Final Assignment – London Underground Traffic

on 02|02|2015
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The main dataset used was the same as the previous assignment, which were the tickets scans for each station of the London Underground per fifteen minute period. For this assignment there is a slider that can be used to show values across the entire day. This form of visual aid was chosen over animation as it gives more interactivity to the user.

Overall1530 example


The above comparison shows the how the slider can be used to quickly identify the changes over the course of a day. A rollover function is also present to identify the exact value of the station. As expected the busiest times in the system is at around 08:00 – 09:30 in the morning and 17:00-19:00 in the evening. Other trends spotted was that many stations around the city centre (eg Oxford St. and Piccadilly Circus) had the most traffic during the evening indicating that there was large amounts of nightlife in that area.

Another strange data point was Canary Wharf. During morning rush hour there was relatively small amounts of traffic but during the evening there was a large spike. This was unexpected as Canary Wharf is predominantly offices and would be expected to have a ‘nine to five’ workday. This could lead to more analysis into other transport systems and find out what is happening at that data point.

0900 example

A limitation of the data was that although you could see the amount of people in each station, it was difficult to interpret which direction the travel was occurring. It was intended that the visualisation could toggle between the different datasets, however issues with reading the different arrays made this difficult for me to code. With this information it would have shown the direction of flow through the system.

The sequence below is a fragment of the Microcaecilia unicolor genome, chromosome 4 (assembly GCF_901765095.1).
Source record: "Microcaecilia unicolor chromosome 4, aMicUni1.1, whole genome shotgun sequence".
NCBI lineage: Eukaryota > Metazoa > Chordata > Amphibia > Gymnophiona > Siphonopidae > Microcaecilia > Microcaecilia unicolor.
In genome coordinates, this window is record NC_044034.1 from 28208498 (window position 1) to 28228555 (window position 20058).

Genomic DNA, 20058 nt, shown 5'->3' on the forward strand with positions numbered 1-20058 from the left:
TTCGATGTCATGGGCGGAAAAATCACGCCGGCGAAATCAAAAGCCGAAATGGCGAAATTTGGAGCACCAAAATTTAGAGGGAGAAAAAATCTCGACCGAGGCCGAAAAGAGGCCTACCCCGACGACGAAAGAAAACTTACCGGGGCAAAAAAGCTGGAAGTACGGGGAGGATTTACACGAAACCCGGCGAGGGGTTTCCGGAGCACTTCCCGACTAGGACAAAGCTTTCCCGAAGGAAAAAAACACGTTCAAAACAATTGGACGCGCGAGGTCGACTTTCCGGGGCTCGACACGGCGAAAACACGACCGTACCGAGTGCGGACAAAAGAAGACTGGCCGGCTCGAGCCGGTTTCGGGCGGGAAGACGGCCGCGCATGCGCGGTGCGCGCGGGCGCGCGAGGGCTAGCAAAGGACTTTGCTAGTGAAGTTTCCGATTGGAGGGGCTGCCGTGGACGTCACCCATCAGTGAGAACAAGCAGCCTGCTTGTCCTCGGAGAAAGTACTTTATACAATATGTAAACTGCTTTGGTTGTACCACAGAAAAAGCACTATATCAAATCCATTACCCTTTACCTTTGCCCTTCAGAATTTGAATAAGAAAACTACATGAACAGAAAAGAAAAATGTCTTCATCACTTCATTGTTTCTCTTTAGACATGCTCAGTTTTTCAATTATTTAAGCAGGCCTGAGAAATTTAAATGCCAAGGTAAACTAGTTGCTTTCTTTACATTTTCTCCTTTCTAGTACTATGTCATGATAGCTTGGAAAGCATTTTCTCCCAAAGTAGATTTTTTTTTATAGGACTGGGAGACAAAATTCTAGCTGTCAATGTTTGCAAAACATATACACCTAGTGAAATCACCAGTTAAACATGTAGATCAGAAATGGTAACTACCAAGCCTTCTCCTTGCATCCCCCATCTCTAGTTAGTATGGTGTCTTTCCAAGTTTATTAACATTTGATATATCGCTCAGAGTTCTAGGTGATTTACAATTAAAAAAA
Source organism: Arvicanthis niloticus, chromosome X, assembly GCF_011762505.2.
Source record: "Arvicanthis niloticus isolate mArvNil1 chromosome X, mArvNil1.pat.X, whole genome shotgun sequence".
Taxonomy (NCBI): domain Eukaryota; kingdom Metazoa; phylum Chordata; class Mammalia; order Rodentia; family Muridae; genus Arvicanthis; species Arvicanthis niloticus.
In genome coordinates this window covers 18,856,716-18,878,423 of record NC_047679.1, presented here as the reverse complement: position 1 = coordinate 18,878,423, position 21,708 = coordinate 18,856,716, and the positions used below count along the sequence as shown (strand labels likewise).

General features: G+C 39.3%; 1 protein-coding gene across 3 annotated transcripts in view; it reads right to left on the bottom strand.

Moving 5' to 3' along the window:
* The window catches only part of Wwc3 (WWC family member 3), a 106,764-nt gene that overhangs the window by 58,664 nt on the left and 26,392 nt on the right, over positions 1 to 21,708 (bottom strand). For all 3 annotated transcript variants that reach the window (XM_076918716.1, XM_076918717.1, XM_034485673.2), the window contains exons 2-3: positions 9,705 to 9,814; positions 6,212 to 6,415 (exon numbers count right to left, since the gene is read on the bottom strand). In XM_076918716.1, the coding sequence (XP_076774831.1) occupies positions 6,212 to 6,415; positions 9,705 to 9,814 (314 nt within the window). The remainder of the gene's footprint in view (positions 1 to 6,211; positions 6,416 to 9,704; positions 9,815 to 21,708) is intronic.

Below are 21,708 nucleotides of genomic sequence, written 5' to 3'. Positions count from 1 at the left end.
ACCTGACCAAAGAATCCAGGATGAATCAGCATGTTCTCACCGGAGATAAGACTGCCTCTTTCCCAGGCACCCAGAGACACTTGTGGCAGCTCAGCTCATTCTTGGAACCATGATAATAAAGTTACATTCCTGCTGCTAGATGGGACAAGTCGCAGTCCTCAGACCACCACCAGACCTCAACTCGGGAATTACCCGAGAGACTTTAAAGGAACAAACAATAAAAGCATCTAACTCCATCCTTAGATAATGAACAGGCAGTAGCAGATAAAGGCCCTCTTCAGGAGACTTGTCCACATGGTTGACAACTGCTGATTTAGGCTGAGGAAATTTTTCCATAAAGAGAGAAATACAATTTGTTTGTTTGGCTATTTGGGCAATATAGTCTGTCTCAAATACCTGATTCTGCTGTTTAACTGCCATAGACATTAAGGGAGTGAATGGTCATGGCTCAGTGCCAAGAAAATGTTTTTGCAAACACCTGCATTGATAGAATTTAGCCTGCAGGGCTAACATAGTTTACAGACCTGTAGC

max, avg toggle


To analyse the data over the course of a day, the visualisation used the maximum and averages of each station which was calculated in the dataset.  This value again could be found using the rollover function. This allowed for a value at a certain time to be viewed then toggled, comparing it to the daily average or daily maximum. There was also a total counter, which varied over time, showing the total number of users in the system. The only issue was that the code printed all the values of each station over each over meaning it was illegible. This error was unable to be corrected.

This assignment was able to show much more information compared to the previous assignment of which the code was built on. It clearly shows the traffic through the London Underground across a typical weekday. It could be expanded to show weekend values and also show in or out ticket scans as described previously. However I believe the data and trends can be quickly identified due to the clarity of the visualisation.

To further improve this dataset, it would be beneficial to evaluate other modes of transport. The London Datastore has a sample of Oyster Card uses that include a start and end point. This could be used to show the migration of multiple transport types across London. The visualisation could include an animation option that shows people (represented as dots) travelling across the city. This could fill some gaps in the trends that have been spotted, such as at Canary Wharf, and bring a deeper analysis to the visualisation.


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